Bishop Francesco Moraglia is described as "Ratzingerian," in both theology and liturgy
January 31, 2012 11:59 EST
From Sandro Magister of Chiesa:
Born in Genoa on May 25 59 years ago, he was ordained a priest on June
29, 1977, by Cardinal Giuseppe Siri, with whom he became assistant
pastor, and in 1986 he became a professor of theology at the Institute
for Religious Studies of Liguria. With Siri's successor, Cardinal
Giovanni Canestri, he became in 1989 a professor in the Genoese section
of the Theological Faculty of Northern Italy, in 1990 a diocesan
assistant with the MEIC, and in 1994 the president of the aforementioned
institute for religious studies. With Canestri's successor, Cardinal
Dionigi Tettamanzi, in 1996 he became director of the diocesan office
for culture. With Tettamanzi's successor, Tarcisio Bertone, in 2004 he
became a canon of the metropolitan chapter of the cathedral of San
Lorenzo. In 2007, when he was appointed bishop of La Spezia, he was
consecrated bishop in Genoa on February 3, 2008 by Cardinal Angelo
Bagnasco, archbishop of Genoa and president of the CEI, and Archbishop
Mauro Piacenza, now cardinal prefect of the congregation for the clergy,
who has always followed Moraglia's ecclesiastical career very closely.
with a decree of April 23, 2010, appointed Moraglia president of the
administrative board of the foundation "Communication and Culture,"
which oversees the television channel of the CEI, TV 2000, directed by
In short, Moraglia has drawn a rare convergence of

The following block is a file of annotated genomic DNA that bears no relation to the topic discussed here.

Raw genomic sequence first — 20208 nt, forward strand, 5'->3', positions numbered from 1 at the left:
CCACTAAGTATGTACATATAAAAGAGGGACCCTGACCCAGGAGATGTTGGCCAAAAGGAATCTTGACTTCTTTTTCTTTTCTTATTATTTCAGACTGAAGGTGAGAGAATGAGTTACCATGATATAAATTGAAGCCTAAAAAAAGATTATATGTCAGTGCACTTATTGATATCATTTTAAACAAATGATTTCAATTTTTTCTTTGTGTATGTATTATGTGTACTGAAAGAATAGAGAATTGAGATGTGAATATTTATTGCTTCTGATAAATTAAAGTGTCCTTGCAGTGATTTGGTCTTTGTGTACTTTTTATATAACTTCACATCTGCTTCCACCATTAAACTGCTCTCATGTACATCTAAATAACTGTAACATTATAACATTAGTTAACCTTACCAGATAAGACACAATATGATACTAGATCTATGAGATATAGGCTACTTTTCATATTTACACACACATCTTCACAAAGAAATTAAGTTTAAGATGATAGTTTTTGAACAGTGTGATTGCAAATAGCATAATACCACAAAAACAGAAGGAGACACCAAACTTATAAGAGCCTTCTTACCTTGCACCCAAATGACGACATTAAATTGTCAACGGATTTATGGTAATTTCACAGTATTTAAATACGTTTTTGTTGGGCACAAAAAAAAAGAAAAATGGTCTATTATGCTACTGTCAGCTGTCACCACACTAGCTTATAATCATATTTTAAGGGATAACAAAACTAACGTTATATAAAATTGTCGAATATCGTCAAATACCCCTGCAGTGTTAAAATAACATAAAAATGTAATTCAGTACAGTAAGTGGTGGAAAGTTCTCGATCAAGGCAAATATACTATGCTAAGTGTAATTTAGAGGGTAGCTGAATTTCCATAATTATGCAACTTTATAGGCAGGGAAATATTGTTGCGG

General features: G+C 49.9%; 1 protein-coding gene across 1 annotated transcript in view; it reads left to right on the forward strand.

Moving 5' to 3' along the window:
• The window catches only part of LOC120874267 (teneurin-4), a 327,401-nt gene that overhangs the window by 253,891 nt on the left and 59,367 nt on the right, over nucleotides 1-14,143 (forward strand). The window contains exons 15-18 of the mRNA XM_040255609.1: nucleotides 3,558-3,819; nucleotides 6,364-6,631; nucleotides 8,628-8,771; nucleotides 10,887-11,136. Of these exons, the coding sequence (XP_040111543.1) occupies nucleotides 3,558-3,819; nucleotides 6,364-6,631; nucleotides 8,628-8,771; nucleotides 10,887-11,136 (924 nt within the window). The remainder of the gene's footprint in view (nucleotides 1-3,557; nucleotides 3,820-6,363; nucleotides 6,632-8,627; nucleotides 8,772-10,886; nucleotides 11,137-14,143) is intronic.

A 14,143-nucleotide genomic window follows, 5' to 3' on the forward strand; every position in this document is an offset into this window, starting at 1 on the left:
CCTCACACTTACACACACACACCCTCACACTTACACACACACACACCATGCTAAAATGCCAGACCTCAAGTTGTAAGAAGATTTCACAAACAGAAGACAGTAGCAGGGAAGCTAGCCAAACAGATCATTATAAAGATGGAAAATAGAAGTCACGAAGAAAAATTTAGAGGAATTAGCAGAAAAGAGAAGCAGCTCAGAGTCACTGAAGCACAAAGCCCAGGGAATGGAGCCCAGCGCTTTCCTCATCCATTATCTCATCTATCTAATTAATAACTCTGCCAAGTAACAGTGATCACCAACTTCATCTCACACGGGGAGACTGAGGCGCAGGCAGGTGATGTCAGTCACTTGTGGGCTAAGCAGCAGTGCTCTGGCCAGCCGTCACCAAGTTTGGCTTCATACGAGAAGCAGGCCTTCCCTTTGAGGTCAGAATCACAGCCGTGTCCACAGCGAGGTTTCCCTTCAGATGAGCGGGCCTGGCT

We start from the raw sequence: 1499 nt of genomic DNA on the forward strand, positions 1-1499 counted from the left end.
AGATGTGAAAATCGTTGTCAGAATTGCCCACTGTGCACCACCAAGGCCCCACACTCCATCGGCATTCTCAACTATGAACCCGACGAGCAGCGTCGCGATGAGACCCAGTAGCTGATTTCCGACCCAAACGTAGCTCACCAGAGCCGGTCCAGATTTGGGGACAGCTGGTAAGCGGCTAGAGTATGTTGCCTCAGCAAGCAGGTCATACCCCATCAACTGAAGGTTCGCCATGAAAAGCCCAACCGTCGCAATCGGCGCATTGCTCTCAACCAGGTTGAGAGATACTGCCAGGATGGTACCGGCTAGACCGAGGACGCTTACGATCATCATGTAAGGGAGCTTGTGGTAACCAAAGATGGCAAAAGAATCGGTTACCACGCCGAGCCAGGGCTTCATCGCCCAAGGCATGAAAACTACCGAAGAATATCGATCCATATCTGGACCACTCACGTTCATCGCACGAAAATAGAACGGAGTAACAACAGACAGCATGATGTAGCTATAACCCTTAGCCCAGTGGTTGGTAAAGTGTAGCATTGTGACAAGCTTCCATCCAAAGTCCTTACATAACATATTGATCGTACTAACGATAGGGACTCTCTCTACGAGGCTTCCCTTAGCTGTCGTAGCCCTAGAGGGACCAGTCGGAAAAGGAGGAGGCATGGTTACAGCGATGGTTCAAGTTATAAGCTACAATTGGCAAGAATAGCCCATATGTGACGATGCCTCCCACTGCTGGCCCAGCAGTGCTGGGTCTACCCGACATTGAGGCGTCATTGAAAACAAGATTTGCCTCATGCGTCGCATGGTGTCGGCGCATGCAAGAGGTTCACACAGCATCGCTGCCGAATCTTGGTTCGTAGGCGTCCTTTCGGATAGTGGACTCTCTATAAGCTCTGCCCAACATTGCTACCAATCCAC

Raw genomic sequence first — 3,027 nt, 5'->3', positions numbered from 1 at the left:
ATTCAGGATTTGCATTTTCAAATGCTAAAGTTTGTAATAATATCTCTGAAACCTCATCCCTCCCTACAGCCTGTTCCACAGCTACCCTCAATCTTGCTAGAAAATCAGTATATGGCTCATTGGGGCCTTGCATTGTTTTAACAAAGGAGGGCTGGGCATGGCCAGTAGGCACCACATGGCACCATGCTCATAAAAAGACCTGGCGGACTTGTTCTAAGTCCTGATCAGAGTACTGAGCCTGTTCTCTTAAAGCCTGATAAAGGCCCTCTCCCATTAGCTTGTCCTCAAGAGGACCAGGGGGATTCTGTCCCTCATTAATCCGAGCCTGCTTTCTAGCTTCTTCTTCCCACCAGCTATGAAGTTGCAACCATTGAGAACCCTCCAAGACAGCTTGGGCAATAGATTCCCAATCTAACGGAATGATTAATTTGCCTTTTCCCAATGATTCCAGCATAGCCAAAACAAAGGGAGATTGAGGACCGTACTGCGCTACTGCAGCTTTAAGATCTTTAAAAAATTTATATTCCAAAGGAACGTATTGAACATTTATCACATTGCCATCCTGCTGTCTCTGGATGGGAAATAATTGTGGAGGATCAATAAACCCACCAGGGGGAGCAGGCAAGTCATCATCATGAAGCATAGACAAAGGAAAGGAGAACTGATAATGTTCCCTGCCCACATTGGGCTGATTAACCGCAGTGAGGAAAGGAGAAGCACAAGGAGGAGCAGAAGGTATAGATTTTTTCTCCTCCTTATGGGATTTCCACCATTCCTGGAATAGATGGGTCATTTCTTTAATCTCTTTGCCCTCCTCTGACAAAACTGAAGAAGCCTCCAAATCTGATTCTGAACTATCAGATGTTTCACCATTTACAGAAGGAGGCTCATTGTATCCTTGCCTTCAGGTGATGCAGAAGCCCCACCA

consensus among personalities who in other respects are not always in
harmony with each other, like the cardinals Bagnasco and Bertone. As
well as other cardinals consulted, like Carlo Caffarra, Camillo Ruini,
Angelo Scola, and Crescenzio Sepe.
But the new patriarch of
Venice is also respected by the elderly but still clear-minded cardinal
Giacomo Biffi, who although he does not know him from up close had spent
all of his substantial authoritativeness with pope Ratzinger to promote
him as archbishop of Milan Moraglia still has Ambrosian blood in his
veins, from his mother's side with a heartfelt letter that made a big
impression in the other halls of the Apostolic Palace.
can be defined without the shadow of a doubt as "Ratzingerian," in both
theology and liturgy. He is a man of culture, but always attentive to
making the presence of the Church felt alongside the world of work, with
special attention to the weakest sectors, following in this a tradition
that comes down from Siri. So in January of 2009, he could be seen in
his impeccable episcopal garments, holding a megaphone to speak with the
workers of a factory who had mobilized to defend their jobs (in the
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About the Author
Carl E. Olson is editor of Catholic World Report and Ignatius Insight.
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